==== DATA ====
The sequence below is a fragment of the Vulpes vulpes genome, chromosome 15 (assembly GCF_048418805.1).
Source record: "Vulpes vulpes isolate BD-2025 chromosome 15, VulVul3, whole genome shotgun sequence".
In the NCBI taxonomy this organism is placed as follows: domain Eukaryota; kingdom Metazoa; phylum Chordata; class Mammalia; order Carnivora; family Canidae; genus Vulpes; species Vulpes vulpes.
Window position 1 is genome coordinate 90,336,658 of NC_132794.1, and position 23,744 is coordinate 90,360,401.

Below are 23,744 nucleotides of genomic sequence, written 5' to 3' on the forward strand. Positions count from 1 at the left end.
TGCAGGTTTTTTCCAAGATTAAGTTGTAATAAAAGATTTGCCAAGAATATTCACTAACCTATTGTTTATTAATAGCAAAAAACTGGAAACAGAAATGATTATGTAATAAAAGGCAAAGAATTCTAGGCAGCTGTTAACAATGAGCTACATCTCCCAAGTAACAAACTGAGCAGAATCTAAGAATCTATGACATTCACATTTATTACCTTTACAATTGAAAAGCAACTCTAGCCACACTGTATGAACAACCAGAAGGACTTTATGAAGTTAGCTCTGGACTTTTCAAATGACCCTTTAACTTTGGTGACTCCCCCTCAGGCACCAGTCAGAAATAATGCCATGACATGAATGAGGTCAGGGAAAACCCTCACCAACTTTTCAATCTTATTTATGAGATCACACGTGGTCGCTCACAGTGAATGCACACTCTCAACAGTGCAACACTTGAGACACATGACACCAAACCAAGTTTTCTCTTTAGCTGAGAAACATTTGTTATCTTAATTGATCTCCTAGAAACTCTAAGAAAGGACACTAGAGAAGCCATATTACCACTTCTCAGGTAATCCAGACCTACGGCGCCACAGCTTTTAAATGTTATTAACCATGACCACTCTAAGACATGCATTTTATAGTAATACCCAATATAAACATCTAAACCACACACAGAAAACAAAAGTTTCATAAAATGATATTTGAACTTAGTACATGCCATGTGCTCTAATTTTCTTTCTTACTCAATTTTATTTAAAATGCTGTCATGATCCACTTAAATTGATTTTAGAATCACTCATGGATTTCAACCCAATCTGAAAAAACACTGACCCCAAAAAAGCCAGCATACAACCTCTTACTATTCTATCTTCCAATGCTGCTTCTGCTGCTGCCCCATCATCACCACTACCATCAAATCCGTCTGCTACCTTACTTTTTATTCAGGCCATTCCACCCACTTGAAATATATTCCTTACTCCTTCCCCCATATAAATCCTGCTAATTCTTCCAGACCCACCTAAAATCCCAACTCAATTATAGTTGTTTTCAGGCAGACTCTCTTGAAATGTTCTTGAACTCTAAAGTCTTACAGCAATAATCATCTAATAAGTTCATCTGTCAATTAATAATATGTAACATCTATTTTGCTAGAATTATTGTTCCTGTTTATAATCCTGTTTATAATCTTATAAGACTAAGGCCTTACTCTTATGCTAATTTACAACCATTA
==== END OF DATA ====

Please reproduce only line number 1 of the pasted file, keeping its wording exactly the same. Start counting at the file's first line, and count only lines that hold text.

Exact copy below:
The sequence below is a fragment of the Vulpes vulpes genome, chromosome 15 (assembly GCF_048418805.1).